A former UK Labour MP involved in a review of New Zealand Labour's failure in last year's election has argued the British election underlines the need for bravery in setting policy.
"I fear it's just a lack of intellectual self-confidence on the left. It's not unique to Britain, it's not unique to New Zealand, it's something that reflects I think the left across the democratic world," said Bryan Gould, who once made a bid for the UK Labour Party's leadership and is a former vice-chancellor of the University of Waikato.
Mr Gould is convening New Zealand Labour's three-part review after last year's election loss. He said any new thinking or policy was instantly labelled extreme and left-wing by opponents.
"For Labour in Britain and New Zealand, they must have the courage to do some new thinking. Your opponents are never going to pat you on the head.
"Everything that is novel or different, that breaks new ground and offers fresh hope for a better future, everything is going to be labelled as extreme or left wing. And we've got to get over that, and introduce some real thinking.
"There are large parts of the business community that is very keen to see some new economic thinking - we can see with the Auckland housing market and the dependence on the single commodity price...all these things are not the signs of a well-functioning economy."
The return of the Conservatives to power has set off a debate about UK Labour's policies and direction.
Those calling for change include former Prime Minister Tony Blair, who wants a move to capture more centrist voters, and David Miliband, who has criticised his brother Ed's campaign as ignoring the principles of aspiration and inclusion.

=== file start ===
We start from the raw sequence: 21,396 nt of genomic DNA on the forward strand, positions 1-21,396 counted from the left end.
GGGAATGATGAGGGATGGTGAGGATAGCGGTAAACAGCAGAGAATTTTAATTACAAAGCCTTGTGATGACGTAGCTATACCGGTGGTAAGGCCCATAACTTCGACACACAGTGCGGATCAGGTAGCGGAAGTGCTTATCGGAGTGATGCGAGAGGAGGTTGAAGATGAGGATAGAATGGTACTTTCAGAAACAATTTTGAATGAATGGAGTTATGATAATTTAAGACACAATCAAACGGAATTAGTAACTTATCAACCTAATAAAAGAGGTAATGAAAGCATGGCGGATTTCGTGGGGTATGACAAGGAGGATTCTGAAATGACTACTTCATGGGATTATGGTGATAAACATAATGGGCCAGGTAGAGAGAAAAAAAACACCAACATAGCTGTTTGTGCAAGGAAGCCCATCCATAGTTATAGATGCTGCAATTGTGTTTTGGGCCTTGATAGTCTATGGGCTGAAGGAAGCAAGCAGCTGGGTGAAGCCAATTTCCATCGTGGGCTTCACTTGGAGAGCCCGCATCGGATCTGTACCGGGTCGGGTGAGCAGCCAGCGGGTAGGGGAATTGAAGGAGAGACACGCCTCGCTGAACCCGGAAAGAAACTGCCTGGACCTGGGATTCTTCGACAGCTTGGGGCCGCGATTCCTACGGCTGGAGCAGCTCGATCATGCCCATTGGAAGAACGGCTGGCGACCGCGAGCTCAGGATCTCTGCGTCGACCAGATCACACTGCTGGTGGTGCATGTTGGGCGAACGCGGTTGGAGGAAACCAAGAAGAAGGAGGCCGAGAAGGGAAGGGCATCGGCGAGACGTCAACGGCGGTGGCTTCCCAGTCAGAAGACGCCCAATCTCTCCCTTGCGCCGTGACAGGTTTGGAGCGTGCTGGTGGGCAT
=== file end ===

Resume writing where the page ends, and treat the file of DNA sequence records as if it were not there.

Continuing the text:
However, the drubbing Labour took in the United Kingdom elections holds few lessons for the party here, Labour leader Andrew Little says.
Mr Little told the Herald that he thought the circumstances in last week's election were specific to the UK.
"At a personal level I think the result was disappointing for UK Labour, it didn't totally surprise me because I didn't think we were getting the full picture [through the polls]."
Asked about Mr Blair's comments on needing to appeal to centrist voters, Mr Little said talk about left, right or the centre was irrelevant to most people.
"What they want to know is that the political parties putting themselves up to run the country have an idea about the issues...and have some solutions that are credible. And that's what we are focussed on."
Former New Zealand Labour president Mike Williams also believed the lessons for Labour here from the United Kingdom election were limited. However, he said there were some parallels.
"When instability is threatened you get a chunk of the electorate that votes for the status quo, and my suspicion is that's what happened.
"If the pre-election polls were correct you were looking at a Labour Government dependent on the Scottish Nationalists, which I think drove quite a few people who would have otherwise voted Labour to the Conservatives.
"[In New Zealand] you had Kim Dotcom and the possibility that that party would have some influence, and people went for the devil they knew."
Prime Minister John Key said he thought concern about the economy was largely behind the UK result.
"The Cameron government has been really the stand-out in Europe in terms of economic performance."
Mr Key said he also suspected voters were worried about the influence the Scottish National Party might have within a Labour-led Government, and whether that would lead to a break-up of the UK.
"That probably energised the Tory base, and I suspect there were some floating voters who were thinking about voting Ukip or Labour, that went and voted for the Tories because they wanted to see that position off the table."